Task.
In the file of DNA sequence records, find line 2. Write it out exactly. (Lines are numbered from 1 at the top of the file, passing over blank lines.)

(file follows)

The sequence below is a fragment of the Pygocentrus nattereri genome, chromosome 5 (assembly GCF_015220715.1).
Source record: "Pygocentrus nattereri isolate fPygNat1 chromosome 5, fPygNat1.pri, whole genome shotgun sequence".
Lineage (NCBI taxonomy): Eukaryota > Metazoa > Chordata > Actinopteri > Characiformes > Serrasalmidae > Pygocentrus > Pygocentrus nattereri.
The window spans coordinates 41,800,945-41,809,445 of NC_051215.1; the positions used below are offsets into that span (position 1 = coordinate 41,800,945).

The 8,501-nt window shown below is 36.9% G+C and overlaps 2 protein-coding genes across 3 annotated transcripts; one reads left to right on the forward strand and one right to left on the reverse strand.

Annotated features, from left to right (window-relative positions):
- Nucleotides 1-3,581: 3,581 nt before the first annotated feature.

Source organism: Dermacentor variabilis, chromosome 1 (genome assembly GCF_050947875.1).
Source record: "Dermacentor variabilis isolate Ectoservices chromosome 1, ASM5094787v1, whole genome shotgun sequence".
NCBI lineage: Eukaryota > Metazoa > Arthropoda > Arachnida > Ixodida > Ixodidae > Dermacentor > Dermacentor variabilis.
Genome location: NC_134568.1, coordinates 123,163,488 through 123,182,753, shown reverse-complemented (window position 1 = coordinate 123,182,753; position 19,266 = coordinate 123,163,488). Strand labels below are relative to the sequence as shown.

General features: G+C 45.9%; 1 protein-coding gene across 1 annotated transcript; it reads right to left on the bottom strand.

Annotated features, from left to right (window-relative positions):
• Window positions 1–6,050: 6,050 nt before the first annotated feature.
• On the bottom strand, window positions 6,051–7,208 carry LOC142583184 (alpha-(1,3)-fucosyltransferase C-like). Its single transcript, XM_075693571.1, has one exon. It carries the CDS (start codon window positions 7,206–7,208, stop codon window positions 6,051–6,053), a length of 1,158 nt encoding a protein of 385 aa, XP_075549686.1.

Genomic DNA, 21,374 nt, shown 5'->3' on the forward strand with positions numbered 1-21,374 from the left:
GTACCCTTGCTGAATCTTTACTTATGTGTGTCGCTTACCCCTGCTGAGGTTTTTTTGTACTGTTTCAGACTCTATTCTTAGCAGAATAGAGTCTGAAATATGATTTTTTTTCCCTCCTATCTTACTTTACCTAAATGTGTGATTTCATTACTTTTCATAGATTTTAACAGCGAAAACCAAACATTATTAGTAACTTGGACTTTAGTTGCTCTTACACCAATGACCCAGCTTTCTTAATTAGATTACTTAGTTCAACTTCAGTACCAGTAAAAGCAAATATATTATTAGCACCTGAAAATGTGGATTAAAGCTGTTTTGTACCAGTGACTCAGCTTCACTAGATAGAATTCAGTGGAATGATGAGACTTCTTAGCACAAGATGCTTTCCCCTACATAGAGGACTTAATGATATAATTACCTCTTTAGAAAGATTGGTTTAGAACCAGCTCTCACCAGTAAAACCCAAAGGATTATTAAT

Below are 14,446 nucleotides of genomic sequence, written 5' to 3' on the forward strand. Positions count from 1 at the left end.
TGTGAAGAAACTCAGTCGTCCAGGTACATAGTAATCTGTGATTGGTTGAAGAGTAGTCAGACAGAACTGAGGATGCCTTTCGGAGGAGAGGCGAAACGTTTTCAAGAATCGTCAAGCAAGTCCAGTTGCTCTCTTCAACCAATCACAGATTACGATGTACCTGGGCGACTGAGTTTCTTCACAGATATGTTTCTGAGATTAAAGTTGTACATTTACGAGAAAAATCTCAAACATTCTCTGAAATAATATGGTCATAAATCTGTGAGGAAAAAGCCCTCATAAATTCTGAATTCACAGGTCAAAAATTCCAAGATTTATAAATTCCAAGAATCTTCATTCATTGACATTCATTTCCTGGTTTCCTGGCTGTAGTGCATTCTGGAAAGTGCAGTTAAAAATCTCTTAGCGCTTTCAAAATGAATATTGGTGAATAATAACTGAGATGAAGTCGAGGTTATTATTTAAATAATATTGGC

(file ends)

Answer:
Source record: "Pygocentrus nattereri isolate fPygNat1 chromosome 5, fPygNat1.pri, whole genome shotgun sequence".